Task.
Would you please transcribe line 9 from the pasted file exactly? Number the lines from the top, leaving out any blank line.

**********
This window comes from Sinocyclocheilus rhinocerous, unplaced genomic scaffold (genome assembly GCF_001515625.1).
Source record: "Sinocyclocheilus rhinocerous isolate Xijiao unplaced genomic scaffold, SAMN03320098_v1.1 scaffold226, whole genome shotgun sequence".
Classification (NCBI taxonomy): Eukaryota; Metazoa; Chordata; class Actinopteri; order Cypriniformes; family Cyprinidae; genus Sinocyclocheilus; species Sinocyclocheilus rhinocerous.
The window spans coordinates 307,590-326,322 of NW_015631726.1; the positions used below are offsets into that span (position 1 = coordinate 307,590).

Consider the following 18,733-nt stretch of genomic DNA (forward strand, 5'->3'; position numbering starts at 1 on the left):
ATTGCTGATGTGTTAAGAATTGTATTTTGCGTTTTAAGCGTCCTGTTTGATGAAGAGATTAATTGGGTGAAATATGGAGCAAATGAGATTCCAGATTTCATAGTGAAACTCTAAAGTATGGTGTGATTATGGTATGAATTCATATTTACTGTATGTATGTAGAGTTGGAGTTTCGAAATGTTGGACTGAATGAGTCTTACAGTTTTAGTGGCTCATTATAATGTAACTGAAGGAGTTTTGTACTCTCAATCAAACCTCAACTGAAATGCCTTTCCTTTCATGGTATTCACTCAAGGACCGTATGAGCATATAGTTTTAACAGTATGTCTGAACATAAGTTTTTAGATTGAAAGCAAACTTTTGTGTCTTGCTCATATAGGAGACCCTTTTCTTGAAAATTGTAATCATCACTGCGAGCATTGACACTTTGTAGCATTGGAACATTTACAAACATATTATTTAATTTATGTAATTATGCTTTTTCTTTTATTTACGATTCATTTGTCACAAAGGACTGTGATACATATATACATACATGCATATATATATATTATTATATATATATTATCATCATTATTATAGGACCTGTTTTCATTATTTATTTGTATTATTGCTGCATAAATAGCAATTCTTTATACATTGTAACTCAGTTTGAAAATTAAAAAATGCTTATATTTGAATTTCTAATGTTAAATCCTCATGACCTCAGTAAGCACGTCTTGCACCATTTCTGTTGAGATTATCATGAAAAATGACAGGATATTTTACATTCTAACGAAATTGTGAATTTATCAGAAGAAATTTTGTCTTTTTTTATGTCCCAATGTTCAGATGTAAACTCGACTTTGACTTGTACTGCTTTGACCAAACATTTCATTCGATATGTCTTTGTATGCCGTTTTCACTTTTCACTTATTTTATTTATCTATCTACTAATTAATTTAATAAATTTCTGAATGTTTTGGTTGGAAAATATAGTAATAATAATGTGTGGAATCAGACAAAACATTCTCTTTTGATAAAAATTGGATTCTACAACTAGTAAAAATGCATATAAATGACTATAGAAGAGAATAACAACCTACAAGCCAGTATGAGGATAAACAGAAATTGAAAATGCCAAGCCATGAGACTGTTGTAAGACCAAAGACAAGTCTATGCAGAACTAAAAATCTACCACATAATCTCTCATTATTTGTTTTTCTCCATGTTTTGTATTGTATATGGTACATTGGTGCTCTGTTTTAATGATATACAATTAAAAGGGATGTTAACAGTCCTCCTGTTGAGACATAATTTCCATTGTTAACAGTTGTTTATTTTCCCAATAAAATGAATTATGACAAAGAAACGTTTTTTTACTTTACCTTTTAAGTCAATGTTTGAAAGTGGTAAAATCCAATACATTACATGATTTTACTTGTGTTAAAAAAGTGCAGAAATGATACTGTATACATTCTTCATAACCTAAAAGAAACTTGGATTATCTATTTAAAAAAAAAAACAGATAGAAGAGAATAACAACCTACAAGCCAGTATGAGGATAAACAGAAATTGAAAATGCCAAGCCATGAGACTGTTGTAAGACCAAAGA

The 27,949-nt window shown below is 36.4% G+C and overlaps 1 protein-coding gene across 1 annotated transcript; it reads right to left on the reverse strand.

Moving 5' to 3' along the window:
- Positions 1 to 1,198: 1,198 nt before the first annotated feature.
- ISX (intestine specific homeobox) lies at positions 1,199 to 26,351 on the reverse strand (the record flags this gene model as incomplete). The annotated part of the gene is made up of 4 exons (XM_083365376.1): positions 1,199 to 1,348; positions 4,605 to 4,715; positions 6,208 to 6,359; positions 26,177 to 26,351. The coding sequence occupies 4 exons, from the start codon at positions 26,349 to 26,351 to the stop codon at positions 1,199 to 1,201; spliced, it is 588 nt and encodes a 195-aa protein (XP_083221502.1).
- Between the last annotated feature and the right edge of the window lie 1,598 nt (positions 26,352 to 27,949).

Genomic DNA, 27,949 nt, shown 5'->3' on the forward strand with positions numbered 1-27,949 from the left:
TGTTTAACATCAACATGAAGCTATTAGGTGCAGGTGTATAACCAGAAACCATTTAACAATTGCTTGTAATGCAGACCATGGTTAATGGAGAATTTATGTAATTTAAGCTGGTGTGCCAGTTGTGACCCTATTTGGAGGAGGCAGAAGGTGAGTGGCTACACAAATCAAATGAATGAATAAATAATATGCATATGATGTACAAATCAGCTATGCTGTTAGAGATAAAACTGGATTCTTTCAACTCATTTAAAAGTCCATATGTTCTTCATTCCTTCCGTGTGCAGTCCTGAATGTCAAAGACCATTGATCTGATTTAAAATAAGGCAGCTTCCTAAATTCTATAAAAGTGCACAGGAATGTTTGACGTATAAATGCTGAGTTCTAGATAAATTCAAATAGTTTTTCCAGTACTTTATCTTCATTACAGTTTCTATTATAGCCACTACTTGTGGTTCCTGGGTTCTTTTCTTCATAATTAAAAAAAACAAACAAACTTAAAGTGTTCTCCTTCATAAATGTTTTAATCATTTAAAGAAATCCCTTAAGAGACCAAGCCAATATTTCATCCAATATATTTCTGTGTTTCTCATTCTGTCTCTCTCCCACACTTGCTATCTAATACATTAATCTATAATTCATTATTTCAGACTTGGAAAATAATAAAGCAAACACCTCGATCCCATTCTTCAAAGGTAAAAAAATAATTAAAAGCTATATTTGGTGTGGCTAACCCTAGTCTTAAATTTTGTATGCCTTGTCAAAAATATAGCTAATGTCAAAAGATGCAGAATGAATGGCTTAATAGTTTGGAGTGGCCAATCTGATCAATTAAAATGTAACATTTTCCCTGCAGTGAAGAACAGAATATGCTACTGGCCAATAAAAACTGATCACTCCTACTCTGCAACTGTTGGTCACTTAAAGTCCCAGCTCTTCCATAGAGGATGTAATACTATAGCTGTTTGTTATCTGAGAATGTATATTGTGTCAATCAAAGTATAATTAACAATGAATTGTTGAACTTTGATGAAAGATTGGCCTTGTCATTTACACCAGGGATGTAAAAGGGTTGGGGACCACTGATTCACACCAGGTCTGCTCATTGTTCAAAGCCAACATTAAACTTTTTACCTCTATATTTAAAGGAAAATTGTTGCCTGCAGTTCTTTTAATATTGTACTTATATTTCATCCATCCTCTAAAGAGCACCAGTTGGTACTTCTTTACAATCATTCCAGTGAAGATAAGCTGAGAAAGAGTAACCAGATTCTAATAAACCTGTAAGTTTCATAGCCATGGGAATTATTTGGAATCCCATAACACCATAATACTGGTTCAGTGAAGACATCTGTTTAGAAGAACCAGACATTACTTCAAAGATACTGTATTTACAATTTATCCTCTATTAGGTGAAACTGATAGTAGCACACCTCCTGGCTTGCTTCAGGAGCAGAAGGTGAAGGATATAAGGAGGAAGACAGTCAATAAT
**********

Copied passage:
- Positions 1 to 1,198: 1,198 nt before the first annotated feature.